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COVID-19 Canada: Promises of Money and The Path Takes Before You Get It

In Canadian politics, COVID-19, Epidemic on March 25, 2020 at 1:03 pm

From Justin Trudeau’s Announcement to Actual People’s Bank Accounts in Canada

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Here’s the lowdown, with linked sources and the simplest explanation possible.

Since the coronavirus began to take hold in Canada, the government has been meeting and trying very hard to sort out a plan for slowing the spread of the virus.

Just as Italy’s numbers began to skyrocket, Sophie Trudeau tested positive for the virus. As recommended by health officials, she, her husband Justin and their children went into self-isolation at home.

Sophie’s husband Justin Trudeau, is the Prime Minister of Canada and affectionately known as JT. He went to work from home along with many other Canadians. During this time, he held almost daily pressers from his front porch. We have all seen him out there regularly addressing Canadians through the media. He’s been saying a lot of stuff about the virus and social distancing. As things started to escalate, he spoke of travel restrictions and urged Canadians to return home and self-isolate. He offered them money they could access through email if they found themselves stranded away from home. He eventually, closed the Candian borders including the border between the U.S. and Canada.

These pressers were peppered with money announcements and government jargon and a special thank you to the children of Canada for trusting in science and helping their parents work from home.  All very nice.

JT announced a huge economic aid package for businesses and individuals over several days in the past couple of weeks. It included billions in federal guarantees on loans through the BDC (Business Development Bank of Canada) with a specific 50 billion earmarked for small and medium-sized businesses.

With that announcement, the Government had hoped to encourage as many companies to keep employees on the payroll and allow them to work from home or wait until work can begin after the COVID-19 crisis comes to an end.

People were laid off anyway.  No one has received any of this promised money yet.

Then they announced a plan to get money to Canadians through the Employment Insurance system. Anyone with enough hours to qualify should simply apply and those who have been working but do not qualify would be able to get E.I anyway.

500,000 Canadians applied for E.I. in the first week and the system is now overloaded. Money that Canadians can use is still delayed.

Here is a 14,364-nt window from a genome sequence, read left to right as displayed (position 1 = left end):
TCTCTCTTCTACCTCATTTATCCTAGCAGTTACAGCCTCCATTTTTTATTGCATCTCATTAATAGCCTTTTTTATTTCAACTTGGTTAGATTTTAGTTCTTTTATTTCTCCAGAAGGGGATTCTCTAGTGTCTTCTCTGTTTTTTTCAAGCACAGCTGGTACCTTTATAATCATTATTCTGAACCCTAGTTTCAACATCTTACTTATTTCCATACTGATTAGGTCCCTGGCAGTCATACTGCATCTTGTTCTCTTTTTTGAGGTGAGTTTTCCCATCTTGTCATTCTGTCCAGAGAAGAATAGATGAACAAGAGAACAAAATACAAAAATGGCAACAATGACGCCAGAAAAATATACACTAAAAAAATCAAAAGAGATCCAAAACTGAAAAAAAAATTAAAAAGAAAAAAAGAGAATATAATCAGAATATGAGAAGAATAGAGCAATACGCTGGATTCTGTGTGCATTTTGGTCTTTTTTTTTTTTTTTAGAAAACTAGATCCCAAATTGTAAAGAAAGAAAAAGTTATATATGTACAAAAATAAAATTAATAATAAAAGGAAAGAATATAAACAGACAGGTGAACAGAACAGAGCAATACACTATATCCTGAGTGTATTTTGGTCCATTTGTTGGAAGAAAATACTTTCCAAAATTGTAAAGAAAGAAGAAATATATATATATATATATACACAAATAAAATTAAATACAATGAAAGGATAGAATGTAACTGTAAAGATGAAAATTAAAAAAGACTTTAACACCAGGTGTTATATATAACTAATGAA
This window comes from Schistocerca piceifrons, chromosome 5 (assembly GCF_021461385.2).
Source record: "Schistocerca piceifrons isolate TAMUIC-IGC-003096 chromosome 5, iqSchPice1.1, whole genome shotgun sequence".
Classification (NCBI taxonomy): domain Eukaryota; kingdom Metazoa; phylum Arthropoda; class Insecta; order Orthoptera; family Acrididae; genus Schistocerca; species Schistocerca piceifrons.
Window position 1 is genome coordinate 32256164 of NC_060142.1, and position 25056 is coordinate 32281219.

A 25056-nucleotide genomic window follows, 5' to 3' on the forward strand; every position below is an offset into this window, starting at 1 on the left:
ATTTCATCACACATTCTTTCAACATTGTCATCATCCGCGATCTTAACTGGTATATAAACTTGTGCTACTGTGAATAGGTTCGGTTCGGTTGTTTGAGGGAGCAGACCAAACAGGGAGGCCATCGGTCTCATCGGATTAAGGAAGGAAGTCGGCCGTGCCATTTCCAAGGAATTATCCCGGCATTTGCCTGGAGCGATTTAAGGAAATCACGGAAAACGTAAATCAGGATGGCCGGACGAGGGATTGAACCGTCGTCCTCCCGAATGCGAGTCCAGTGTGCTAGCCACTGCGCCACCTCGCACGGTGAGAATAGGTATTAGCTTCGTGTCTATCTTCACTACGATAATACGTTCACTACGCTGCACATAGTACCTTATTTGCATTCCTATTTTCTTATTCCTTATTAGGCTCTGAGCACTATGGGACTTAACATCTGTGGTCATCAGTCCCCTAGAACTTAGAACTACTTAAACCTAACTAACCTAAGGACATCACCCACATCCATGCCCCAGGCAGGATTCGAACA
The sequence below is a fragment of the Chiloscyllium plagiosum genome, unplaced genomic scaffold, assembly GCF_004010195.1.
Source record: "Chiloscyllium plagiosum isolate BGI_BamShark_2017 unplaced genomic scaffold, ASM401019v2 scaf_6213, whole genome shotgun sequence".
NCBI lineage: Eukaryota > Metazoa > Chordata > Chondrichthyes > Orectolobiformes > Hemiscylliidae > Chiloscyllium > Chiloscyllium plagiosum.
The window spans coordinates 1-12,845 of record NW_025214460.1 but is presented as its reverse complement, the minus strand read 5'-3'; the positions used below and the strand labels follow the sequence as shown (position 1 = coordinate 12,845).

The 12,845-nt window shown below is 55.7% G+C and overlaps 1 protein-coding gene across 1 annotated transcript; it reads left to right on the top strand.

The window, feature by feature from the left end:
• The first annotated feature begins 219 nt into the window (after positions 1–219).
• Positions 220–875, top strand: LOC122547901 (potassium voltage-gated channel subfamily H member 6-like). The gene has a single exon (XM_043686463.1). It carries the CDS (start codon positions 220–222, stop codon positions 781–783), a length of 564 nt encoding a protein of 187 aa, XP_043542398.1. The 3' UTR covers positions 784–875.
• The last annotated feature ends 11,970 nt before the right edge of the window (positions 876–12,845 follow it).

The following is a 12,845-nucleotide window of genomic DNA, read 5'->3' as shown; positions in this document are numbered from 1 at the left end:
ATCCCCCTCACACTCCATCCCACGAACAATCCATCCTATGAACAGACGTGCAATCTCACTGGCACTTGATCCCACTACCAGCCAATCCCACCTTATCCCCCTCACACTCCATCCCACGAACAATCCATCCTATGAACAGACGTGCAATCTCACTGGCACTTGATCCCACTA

The Government spoke directly with banks regarding mortgages and then announced that they had negotiated with the 6 big banks in Canada and got them to agree to mortgage deferrals up to 6 months for homeowners.  The idea being, that if homeowners didn’t have to make the mortgage payments, they wouldn’t need to get rent from tenants until the crisis was over.

Of course, banks fucked it by tying in very unfavourable conditions. Homeowners quickly discovered that the banks would only defer the principal amounts, everyone would still need to pay the interest portion and then at the end of the deferral period, would be required to make larger payments. Very few takers on that one.

The Government of Canada is trying to get money to Canadians before April 1. They tried to pass a bill yesterday that would have given new temporary powers to the government to make decisions during the COVID-19 Crisis.  On March 24, it did not pass unanimously as needed. Some MPs claimed the Liberals were trying to take advantage of the crisis.

There are 3 main takeaways from that bill.

  1. The Government would have been able to make quick spending decisions.
  2. The Government could make very quick decisions on borrowing
  3. The Government could make quick decisions on taxes.

It would have allowed them to bypass parliamentary procedures for certain decisions. Questions would be put to committee instead of 1st, 2nd and 3rd readings all with debates and a vote to send it up to be put on the Senate agenda. Depending on what it is and how it goes, that process can take weeks, months or years start to finish. The new powers were to remain in place until March 2021.

The government MPs stayed all night to debate the new bill again and did come to an agreement first thing in the morning.

Under the new version of the agreement, the government’s emergency powers will remain in place until September 2020 instead of March 2021.

Here’s what it looks like for Canadians:

  1. $2000/month for Canadians who are off work, due to the COVID-19.